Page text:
Although most of the Masters favor the construction of a tenth House, they hold varying views of the ideal form for it. Pointing to the general need for further deconversion, several consider an additional House not merely desirable but necessary. They differ, however, as to size and most suitable architectural style.
"A Master tends to feel he's the proprietor of a sardine-packing establishment," when House size increases much beyond 400, according to John H, Finley, Jr, '25, Master of Eliot House, John M. Bullitt '43, Master of Quincy House, Placed the ideal number somewhere around 250. Noting that this also would be economically unfeasible, he suggested 350 as a reasonable objective.
Since Masters and Senior Tutors cannot deal effectively with more than 450 students, John J. Conway, Master of Leverett House, feels that this figure represents an "absolute maximum." In contrast to Finley and Bullitt, he considers the maximum figure to be the ideal number. Viewing the Yale Colleges as "almost too intimate," he declared that only a large House can provide the necessary privacy for ungregarious students.
No style of architecture, however revolutionary, could be worse than MTA yards, Finley said, but he expressed preference for "a cross between Eliot and Quincy." He objected to the trend toward skyscrapers on the grounds that exceptionally tall buildings inevitably create an impersonal atmosphere.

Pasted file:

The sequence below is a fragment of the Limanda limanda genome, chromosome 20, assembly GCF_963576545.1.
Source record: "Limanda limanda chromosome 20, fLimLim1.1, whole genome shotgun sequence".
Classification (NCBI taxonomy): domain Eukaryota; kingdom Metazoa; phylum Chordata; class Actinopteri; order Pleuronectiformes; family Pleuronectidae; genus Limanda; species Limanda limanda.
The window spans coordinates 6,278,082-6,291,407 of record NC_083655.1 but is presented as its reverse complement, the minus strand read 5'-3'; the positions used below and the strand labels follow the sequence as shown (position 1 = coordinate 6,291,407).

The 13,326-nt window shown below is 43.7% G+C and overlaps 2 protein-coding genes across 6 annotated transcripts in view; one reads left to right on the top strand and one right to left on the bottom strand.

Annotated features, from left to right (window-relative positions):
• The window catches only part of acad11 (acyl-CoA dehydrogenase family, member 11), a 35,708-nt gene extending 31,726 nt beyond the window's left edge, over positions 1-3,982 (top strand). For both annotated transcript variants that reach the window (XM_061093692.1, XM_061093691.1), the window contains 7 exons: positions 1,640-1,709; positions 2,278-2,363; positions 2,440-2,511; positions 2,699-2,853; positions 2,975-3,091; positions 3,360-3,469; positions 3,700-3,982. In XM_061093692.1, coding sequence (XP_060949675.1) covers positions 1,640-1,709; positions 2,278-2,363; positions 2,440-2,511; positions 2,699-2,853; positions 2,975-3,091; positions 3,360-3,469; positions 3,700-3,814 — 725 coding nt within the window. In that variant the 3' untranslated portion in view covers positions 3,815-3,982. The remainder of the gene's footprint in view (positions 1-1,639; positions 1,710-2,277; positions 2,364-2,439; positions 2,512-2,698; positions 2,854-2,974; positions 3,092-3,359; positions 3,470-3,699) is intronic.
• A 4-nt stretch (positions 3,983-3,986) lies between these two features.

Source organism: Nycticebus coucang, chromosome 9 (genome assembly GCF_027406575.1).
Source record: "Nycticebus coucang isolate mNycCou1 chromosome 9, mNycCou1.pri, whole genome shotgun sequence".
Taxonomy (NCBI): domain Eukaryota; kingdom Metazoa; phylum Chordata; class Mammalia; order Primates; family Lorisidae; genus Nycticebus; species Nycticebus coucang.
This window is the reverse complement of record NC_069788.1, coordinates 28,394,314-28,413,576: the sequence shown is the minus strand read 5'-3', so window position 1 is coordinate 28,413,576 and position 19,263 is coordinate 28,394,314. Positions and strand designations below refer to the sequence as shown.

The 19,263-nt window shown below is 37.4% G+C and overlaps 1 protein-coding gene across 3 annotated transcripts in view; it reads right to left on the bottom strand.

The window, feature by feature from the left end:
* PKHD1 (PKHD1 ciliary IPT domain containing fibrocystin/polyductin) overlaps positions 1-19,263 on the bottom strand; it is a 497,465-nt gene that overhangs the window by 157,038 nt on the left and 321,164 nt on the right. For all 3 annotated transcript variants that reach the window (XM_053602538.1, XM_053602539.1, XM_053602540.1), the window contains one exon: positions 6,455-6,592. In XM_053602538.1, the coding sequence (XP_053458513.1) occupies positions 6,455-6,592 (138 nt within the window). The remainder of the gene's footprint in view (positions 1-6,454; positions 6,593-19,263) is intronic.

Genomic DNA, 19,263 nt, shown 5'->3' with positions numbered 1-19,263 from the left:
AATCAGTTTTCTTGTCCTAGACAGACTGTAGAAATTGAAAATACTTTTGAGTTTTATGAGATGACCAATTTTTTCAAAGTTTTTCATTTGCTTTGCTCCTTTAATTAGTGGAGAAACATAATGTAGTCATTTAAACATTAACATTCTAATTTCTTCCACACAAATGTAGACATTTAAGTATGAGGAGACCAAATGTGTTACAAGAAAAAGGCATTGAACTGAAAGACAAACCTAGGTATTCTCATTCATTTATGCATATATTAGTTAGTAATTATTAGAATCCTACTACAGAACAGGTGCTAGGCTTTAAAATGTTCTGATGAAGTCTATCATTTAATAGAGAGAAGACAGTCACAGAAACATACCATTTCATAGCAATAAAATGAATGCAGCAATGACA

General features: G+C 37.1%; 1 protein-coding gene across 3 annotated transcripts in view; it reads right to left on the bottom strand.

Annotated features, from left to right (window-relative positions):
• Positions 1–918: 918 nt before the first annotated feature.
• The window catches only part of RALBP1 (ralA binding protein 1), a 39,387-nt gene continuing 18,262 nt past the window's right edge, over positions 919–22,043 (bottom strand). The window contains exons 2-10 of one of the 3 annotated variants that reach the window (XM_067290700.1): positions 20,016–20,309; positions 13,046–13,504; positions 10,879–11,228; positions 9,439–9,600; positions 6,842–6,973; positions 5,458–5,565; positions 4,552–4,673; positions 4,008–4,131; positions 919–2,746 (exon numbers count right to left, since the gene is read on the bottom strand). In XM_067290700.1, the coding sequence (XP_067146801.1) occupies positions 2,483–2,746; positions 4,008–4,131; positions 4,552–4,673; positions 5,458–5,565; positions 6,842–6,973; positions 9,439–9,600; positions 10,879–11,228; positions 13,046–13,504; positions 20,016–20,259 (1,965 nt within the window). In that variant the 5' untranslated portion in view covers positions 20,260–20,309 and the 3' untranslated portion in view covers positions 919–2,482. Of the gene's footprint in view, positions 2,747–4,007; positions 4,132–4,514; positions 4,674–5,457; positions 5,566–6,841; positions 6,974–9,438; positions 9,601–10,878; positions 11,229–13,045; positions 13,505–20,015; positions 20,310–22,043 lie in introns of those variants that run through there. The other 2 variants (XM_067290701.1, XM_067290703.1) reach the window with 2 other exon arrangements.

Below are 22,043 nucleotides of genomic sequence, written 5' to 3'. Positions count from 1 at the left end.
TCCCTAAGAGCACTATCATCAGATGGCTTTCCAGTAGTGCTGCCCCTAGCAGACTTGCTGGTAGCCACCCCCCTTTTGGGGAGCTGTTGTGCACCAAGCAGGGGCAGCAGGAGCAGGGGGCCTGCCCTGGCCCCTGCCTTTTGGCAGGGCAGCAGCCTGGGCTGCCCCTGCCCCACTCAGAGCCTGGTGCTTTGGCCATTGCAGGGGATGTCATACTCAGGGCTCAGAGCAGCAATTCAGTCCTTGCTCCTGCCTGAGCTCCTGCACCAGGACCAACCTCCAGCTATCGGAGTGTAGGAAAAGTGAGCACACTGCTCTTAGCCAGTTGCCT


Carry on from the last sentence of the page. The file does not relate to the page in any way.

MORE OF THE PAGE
In addition, Finley protested the effect of such building as Leverett Towers on the Harvard skyline. He noted, however, that completion of the medical center and of a tall tenth House next to Eliot might possibly counterbalance the Towers.
Defending the arrangement at Leverett Towers, Conway emphasized its great flexibility in providing rooms for groups from 2 to 14. The "virtually unanimous" satisfaction of the students living in the Towers furnishes the best answer to its critics, he commented.
If the new House turns out as well as Quincy is will be an excellent addition to the system, Charles H. Taylor, Master of Kirkland House, stated. He particularly recommended the Quincy duplex arrangement with individual study-bedrooms and living rooms on alternate floors.
Bullitt expressed preference for a building that "is modern and yet fits inconspicuously into the surrounding environment." He recommended a structure similar to Quincy, but with elevators which run somewhat more frequently.
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